Tourism economy questioned
The hotel-centered growth, and the additional tourist activity it supports comes at an excessive cost for the environment and efforts to limit climate change, said Bernhaut, the California River Watch attorney. The group successfully sued the county’s regional climate protection authority in 2017, arguing that Sonoma County had failed to sufficiently account for local greenhouse gas emissions.
The group, in its lawsuit against the city, has targeted the hotel proposed in the North Village project. The legal complaint faults the city for not establishing a way to estimate the likely rise in greenhouse gases from additional air travel by future visitors. It also demands use of specific measures to mitigate those expected emission increases. Each is required under the California Environmental Quality Act pertaining to emissions that have a “significant impact on the environment,” as a Sonoma County Superior Court judge affirmed in the 2017 judgment against the county’s regional climate protection authority.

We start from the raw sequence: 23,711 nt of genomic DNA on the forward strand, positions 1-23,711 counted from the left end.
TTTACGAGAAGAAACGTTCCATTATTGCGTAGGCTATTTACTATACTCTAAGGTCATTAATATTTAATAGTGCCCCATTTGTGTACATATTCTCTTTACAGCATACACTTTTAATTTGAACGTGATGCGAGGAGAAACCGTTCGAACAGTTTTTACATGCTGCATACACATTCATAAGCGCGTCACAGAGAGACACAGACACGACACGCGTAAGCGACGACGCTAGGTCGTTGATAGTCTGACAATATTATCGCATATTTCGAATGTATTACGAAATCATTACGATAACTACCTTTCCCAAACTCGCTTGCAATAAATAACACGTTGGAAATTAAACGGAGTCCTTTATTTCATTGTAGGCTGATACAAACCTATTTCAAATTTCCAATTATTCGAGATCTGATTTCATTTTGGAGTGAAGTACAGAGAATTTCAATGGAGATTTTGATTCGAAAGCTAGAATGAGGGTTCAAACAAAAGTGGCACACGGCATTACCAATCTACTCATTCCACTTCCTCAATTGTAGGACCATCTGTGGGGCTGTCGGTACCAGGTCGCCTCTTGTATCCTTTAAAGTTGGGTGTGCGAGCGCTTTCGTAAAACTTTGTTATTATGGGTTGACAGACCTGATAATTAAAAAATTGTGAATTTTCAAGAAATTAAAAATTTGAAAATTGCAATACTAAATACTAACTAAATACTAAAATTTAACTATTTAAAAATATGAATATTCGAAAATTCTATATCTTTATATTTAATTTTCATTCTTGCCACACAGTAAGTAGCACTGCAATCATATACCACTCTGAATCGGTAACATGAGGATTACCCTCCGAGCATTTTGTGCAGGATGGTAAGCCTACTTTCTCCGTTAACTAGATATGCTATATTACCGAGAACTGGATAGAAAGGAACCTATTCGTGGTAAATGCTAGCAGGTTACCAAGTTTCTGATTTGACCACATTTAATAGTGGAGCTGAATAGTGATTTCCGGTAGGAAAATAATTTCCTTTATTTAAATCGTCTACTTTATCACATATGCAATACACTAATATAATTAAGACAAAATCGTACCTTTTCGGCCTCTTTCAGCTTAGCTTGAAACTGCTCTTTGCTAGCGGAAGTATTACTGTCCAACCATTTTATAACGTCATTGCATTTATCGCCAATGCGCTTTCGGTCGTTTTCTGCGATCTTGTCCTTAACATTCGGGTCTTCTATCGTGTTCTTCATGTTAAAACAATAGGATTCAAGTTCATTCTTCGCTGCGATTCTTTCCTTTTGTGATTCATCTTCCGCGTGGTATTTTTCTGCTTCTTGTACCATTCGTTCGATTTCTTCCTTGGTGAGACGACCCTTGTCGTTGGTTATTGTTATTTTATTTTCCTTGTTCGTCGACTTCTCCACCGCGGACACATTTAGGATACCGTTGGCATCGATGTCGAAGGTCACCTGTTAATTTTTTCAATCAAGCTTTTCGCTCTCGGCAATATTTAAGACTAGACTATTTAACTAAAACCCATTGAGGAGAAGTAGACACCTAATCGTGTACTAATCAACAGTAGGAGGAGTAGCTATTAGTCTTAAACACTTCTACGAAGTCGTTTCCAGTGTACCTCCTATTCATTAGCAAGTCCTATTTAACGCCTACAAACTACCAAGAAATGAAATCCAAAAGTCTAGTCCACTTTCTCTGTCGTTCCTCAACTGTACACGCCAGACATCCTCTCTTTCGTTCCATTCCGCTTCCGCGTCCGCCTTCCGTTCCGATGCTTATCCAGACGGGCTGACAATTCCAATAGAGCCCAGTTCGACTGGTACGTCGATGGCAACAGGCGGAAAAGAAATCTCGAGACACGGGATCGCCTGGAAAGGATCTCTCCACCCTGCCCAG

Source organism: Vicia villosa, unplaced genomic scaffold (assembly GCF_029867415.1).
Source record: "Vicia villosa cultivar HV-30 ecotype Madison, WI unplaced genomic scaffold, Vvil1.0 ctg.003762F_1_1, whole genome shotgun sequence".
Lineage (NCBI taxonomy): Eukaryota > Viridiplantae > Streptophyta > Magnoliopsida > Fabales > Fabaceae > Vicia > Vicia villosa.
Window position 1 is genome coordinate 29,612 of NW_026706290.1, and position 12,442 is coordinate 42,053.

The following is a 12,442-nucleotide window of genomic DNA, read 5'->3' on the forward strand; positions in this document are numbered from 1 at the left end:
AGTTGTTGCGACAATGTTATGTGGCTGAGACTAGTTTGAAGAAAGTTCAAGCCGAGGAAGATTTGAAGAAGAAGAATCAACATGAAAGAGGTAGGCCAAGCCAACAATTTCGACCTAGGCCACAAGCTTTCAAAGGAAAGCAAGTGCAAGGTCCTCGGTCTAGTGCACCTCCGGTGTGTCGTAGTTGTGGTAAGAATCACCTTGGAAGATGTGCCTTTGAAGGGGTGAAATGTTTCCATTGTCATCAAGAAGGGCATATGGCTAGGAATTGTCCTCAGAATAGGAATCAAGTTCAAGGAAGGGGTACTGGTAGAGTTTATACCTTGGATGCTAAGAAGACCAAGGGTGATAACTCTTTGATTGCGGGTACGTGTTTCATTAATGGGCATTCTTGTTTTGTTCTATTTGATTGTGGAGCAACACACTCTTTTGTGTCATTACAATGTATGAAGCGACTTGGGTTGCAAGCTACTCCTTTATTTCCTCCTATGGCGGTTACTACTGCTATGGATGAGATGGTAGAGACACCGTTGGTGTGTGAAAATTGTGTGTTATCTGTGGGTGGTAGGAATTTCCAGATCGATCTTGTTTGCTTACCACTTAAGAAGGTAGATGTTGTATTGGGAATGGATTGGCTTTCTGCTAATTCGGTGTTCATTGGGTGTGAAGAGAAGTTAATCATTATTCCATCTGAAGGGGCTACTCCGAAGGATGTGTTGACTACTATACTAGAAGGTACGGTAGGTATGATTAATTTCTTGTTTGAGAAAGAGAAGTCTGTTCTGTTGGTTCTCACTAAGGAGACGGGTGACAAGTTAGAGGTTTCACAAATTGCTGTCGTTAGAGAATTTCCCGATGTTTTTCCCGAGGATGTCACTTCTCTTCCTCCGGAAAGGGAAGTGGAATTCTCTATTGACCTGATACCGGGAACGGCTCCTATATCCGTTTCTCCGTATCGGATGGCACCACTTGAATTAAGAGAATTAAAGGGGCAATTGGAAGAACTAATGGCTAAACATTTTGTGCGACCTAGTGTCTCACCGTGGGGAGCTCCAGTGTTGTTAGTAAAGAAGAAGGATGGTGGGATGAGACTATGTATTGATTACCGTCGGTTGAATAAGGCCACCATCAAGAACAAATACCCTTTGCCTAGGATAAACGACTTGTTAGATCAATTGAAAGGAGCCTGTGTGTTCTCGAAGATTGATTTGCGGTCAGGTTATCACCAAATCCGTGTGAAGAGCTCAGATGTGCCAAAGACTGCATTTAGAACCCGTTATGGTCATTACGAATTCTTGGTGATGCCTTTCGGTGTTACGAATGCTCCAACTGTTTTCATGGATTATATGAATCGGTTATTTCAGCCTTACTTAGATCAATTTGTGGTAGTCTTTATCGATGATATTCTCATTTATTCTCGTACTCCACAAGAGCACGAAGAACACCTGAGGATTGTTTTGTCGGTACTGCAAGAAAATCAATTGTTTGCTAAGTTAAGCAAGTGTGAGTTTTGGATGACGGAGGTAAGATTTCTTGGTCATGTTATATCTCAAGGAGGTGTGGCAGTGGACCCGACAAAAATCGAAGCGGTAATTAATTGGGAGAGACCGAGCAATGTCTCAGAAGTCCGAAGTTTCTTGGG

The new suit aims to force the city to withdraw its environmental study of the area and revise the plan so it includes a way to calculate rising emissions. From there, estimates could be made on individual projects so measures can be taken to lessen their impacts, according to Bernhaut.
He is building a case that he hopes will carry legal weight across the county, forcing cities to come up with strategies for less tourism-based economic growth and therefore less greenhouse gas emissions. A judge’s ruling is expected by early next year.
“There’s a feeding frenzy right now to make Sonoma County a global tourist destination,” he said. “What’s really required is not just some greenhouse gas reduction measure, but really ratcheting down on this whole economic system. Every project has its cumulative effect.”
Mickaelian declined to comment on the lawsuit. Geiler also said she would not discuss the court challenge, but said the environmental study for the area followed the state’s guidelines and that Comstock will continue to seek city approval of the project.